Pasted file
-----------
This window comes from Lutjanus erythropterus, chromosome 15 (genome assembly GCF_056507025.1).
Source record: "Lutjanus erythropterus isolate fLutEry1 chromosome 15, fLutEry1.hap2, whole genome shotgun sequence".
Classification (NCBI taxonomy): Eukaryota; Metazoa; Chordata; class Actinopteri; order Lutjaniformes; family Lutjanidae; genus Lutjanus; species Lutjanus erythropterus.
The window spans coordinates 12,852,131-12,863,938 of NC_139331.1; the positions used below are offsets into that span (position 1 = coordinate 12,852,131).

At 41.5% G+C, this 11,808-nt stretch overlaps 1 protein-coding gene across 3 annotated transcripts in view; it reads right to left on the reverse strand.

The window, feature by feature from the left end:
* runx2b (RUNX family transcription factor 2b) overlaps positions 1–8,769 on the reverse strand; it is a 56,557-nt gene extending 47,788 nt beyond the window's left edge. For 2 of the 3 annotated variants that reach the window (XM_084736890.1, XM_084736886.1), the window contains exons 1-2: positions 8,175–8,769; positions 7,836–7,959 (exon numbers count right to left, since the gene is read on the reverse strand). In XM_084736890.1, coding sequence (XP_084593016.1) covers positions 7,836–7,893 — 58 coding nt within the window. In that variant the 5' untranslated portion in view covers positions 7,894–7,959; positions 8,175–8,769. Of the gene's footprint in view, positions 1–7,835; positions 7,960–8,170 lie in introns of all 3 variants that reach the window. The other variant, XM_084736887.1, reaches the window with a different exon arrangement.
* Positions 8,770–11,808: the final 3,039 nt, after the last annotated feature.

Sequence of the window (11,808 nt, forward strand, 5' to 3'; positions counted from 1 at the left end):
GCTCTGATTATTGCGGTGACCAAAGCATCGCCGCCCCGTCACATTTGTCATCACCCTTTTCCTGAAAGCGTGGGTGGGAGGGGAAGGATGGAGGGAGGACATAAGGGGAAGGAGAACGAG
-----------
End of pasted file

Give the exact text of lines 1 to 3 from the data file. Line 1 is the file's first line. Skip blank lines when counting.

This window comes from Lutjanus erythropterus, chromosome 15 (genome assembly GCF_056507025.1).
Source record: "Lutjanus erythropterus isolate fLutEry1 chromosome 15, fLutEry1.hap2, whole genome shotgun sequence".
Classification (NCBI taxonomy): Eukaryota; Metazoa; Chordata; class Actinopteri; order Lutjaniformes; family Lutjanidae; genus Lutjanus; species Lutjanus erythropterus.